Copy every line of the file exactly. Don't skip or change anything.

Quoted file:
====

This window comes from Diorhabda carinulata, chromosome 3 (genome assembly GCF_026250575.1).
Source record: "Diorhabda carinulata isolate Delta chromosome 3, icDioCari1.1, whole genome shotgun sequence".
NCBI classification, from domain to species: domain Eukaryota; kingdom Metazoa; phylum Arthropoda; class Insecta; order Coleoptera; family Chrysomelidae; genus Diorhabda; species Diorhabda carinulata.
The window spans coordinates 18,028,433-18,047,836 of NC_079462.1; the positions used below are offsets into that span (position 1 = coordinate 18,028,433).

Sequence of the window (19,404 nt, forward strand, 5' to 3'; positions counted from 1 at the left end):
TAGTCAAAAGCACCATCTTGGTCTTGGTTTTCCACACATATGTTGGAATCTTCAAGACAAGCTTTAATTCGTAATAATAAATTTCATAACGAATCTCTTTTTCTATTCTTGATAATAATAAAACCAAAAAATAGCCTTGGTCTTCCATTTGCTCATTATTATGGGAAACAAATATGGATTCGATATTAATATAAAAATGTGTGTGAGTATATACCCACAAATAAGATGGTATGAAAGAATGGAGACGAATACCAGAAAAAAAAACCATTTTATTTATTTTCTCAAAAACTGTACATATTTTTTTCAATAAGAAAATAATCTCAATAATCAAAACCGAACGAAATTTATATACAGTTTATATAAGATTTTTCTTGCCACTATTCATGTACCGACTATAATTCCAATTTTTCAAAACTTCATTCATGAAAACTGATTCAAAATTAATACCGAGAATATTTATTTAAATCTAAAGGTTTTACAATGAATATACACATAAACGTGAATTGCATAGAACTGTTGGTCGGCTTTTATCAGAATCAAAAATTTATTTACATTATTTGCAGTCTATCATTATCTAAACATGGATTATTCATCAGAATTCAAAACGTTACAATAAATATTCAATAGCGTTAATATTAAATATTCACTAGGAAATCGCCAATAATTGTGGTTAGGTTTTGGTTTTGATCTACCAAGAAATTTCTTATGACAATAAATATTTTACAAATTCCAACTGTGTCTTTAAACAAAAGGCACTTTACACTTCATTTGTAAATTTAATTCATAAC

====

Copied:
This window comes from Diorhabda carinulata, chromosome 3 (genome assembly GCF_026250575.1).
Source record: "Diorhabda carinulata isolate Delta chromosome 3, icDioCari1.1, whole genome shotgun sequence".
NCBI classification, from domain to species: domain Eukaryota; kingdom Metazoa; phylum Arthropoda; class Insecta; order Coleoptera; family Chrysomelidae; genus Diorhabda; species Diorhabda carinulata.
The window spans coordinates 18,028,433-18,047,836 of NC_079462.1; the positions used below are offsets into that span (position 1 = coordinate 18,028,433).

Sequence of the window (19,404 nt, forward strand, 5' to 3'; positions counted from 1 at the left end):
TAGTCAAAAGCACCATCTTGGTCTTGGTTTTCCACACATATGTTGGAATCTTCAAGACAAGCTTTAATTCGTAATAATAAATTTCATAACGAATCTCTTTTTCTATTCTTGATAATAATAAAACCAAAAAATAGCCTTGGTCTTCCATTTGCTCATTATTATGGGAAACAAATATGGATTCGATATTAATATAAAAATGTGTGTGAGTATATACCCACAAATAAGATGGTATGAAAGAATGGAGACGAATACCAGAAAAAAAAACCATTTTATTTATTTTCTCAAAAACTGTACATATTTTTTTCAATAAGAAAATAATCTCAATAATCAAAACCGAACGAAATTTATATACAGTTTATATAAGATTTTTCTTGCCACTATTCATGTACCGACTATAATTCCAATTTTTCAAAACTTCATTCATGAAAACTGATTCAAAATTAATACCGAGAATATTTATTTAAATCTAAAGGTTTTACAATGAATATACACATAAACGTGAATTGCATAGAACTGTTGGTCGGCTTTTATCAGAATCAAAAATTTATTTACATTATTTGCAGTCTATCATTATCTAAACATGGATTATTCATCAGAATTCAAAACGTTACAATAAATATTCAATAGCGTTAATATTAAATATTCACTAGGAAATCGCCAATAATTGTGGTTAGGTTTTGGTTTTGATCTACCAAGAAATTTCTTATGACAATAAATATTTTACAAATTCCAACTGTGTCTTTAAACAAAAGGCACTTTACACTTCATTTGTAAATTTAATTCATAAC